Developing Web sites involves far more than creating an application and posting it to a server. A Web application interacts with many components such as Microsoft Internet Information Server (IIS), Active Server Pages (ASP), Microsoft Transaction Server (MTS), servers, and load-balancing hardware. On a large scale, a Web application is a client/server application. Because of its complexity, Web development requires careful planning and testing to build and maintain high-performance applications.
An often overlooked aspect of building Web applications is the Web server's hardware and software configuration. The most complex part of the application is usually the server the application will run on. Because the server hosts the application, it's imperative to optimally design and maintain the server and understand the application's impact on it.
Access the Servers
The first step is to determine the Web application's function, then plan the type of server you'll need. If the application will host 10 to 100 users at a time, you don't need much planning to make the servers work acceptably. You can simply install IIS and SQL Server on the same physical hardware, add a fair amount of memory (a minimum of 256MB), and add a fast processor (300MHz or better). If the server has enough memory and CPU horsepower for the database and the tasks the application performs, you won't have problems. If you need to query a large thousand- or million-row database or you have more queries than usual to process, the processor demand will go up, the server's performance will suffer, and you'll need to upgrade to a larger server.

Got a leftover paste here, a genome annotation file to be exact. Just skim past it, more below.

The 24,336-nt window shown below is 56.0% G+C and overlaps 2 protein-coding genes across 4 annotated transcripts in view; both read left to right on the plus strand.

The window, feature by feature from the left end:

You need to prepare for anticipated increases in the number of simultaneous users. I've seen sites that run fine with 200 to 300 simultaneous users and then blow up when the company runs an advertising promotion and 2000 visitors hit the site in the same day. So start with server architecture that will handle many users, and the application will scale effectively.
You need to put SQL Server on its own server when you plan to use a large Web application that hosts a thousand or more simultaneous users. However, large is relative. Some applications with only a few hundred users will require their own servers while other applications won't require dedicated servers until the application has more than a thousand users. Ideally, the server should run only the SQL Server application. Put as much memory into this system as you can afford because SQL Server probably will need it. You can start with one processor, but a good multiprocessor system will provide a way to easily upgrade the number of processors as demand increases.
The disk subsystem for the SQL Server system needs to provide high-performance features such as fast disk access and RAID support hardware. The disk should also include fault tolerance capability such as RAID 5. RAID implementations (except for striping only, which is RAID 0) require overhead to support fault-tolerance features. So to avoid extra overhead, if you don't need fault tolerance in the drive system, don't use it. For example, you can use RAID 0 or a fast drive with no RAID support. For more information, such as the number of drives to use and what to put on each drive for performance and recoverability, see Morris Lewis, "9 Ways to Optimize SQL Server 6.5 Queries" (January 2000).